Deborah G. Johnson— In 2010, after a two-year inquiry, a judge concluded that Canadian prime minister Brian Mulroney had acted inappropriately when he accepted large amounts of cash from a German Canadian arms lobbyist. The judge suggested that all public servants should get ethics training. Peter Worthington, a columnist for
Follow @ProfPJM The Ides of March commemorates one of history’s most famous mutinies: the murder of Julius Caesar at the Roman Senate in 44 B.C. Turning against established leadership is thoroughly covered in Mutiny and Its Bounty: Leadership Lessons from the Age of Discovery, in which authors Patrick J. Murphy and
Though the curriculum for her book Giving Voice to Values: How to Speak Your Mind When You Know What’s Right was developed over years of teaching and experience, Mary C. Gentile’s work is never done—and the recent paperback release of Giving Voice to Values speaks to its continued relevance. If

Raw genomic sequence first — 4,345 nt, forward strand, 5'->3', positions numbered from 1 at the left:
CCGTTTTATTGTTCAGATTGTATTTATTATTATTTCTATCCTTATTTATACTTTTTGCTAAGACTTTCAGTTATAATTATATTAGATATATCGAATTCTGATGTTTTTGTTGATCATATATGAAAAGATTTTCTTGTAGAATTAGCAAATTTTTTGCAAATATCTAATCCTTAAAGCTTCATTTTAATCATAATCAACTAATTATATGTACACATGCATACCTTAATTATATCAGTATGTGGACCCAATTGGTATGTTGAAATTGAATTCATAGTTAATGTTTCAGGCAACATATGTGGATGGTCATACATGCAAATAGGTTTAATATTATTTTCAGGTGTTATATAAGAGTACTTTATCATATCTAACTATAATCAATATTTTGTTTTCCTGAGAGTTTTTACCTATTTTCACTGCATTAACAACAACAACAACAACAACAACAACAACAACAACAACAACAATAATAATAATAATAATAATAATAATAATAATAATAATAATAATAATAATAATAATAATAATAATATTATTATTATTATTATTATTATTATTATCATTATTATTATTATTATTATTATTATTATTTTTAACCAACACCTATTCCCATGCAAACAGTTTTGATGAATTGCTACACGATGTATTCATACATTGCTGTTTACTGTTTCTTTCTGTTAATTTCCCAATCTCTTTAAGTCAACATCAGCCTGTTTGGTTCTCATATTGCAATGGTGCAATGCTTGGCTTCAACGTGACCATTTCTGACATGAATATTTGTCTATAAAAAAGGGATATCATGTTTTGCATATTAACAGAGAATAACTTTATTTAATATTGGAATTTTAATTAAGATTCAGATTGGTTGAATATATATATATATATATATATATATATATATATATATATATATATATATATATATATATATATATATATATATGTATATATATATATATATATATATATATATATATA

Mary C. Gentile is quite popular. At the end of our series on her book, Giving Voice to Values: How to Speak Your Mind When You Know What’s Right, we had planned a Q&A with the author on the key points, but putting that on hold for the immediate moment,
Giving Voice to Values author, Mary C. Gentile, wrote in last week about the current approaches and practices in ethical leadership, and what that means for business educators and their curricula. Earlier this year, she spoke at the Carnegie Council for Ethics in International Affairs, presenting the ideas and topics
Mary C. Gentile, Ph.D., author of Giving Voice to Values and developer of the GVV curriculum at Babson College, writes on the current state of business education and proposes how a change in perspective can be used to fill the missing gaps facing the integration of ethical messages with business
On Thursday last week, after a trial stretching four months and jury deliberations spanning six days, former Enron executives Kenneth Lay and Jeffrey Skilling were convicted of fraud and conspiracy, crimes for which they could face life sentences in prison. “The jury sent an unmistakable message,” prosecutor Sean Berkowitz said.